The other day, I got this random email from an "international team based in Sweden" researching the Slow Fashion movement. I'm sorry, what?
"Our research focuses on how to strengthen and bring momentum to the Slow Fashion movement. We are working to ensure Slow Fashion's move towards sustainability is strategic and accessible. If you are a fashion designer, brand, retailer, buyer, or manufacturer, this is an opportunity for you to take part in meaningful academic research."
Oh. Okay. I'll take your survey.
I also researched their website to make sure it wasn't some kind of *really* elaborate scam, and I came across a video titled "Dinner to dye for". Basically, a group of designers and chefs got together to create an event where the same foods for the dinner also provided dyes for some textiles earlier in the day. I love this idea! They held a workshop earlier in the dye where participants could experiment with dying fabric with natural dyes. Then later in the evening, dinner was served using some of the same ingredients as was used in the dyes.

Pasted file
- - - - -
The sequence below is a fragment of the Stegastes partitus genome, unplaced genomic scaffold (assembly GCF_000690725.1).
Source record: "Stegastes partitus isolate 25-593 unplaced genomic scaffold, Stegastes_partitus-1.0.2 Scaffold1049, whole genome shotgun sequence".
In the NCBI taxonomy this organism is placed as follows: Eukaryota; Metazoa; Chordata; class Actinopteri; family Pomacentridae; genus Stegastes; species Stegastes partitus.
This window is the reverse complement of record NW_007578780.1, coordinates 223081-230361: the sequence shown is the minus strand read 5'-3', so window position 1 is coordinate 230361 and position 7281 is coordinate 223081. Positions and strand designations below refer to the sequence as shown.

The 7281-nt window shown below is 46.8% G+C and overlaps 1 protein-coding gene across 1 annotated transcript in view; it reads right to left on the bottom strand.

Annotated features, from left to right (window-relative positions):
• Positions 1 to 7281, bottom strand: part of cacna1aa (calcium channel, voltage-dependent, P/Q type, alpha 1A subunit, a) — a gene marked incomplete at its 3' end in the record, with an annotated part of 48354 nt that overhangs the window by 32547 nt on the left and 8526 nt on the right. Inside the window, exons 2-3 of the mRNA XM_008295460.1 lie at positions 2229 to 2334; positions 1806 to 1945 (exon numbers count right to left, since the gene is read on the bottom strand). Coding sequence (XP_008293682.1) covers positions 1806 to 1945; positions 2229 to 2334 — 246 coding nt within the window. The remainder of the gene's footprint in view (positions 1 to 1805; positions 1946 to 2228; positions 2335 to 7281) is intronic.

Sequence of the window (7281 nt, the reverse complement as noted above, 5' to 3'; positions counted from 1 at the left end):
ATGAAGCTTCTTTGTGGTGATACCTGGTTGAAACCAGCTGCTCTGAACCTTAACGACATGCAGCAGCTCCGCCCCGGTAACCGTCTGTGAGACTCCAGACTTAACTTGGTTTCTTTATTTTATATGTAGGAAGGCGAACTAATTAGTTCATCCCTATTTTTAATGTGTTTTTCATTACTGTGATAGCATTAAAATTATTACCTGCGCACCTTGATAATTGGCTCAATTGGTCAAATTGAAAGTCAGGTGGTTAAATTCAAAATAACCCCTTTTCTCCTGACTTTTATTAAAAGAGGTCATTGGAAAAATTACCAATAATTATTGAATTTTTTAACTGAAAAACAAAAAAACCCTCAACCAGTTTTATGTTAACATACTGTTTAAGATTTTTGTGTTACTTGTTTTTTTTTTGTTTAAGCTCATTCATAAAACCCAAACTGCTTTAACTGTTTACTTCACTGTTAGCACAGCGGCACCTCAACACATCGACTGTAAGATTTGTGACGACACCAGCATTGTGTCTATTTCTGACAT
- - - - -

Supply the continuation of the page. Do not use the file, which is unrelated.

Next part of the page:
In case you don't watch until the end of the video, it looks like the people at permacouture (awesome name) were some of the people behind it. San Francisco. Bunch'a hippies - Love IT!
On a related note, I did the Portobello West market this past weekend and I ran into a former jewelry instructor, Sarah Groves, showcasing her Blue Box jewelry line. She has been experimenting with using natural materials to make different patina finishes on silver and copper. Check out her ambassadors! A lot of patina/antiquing processes can be toxic and polluting, so it's great to see her experimenting with natural methods, as well as sharing her knowledge.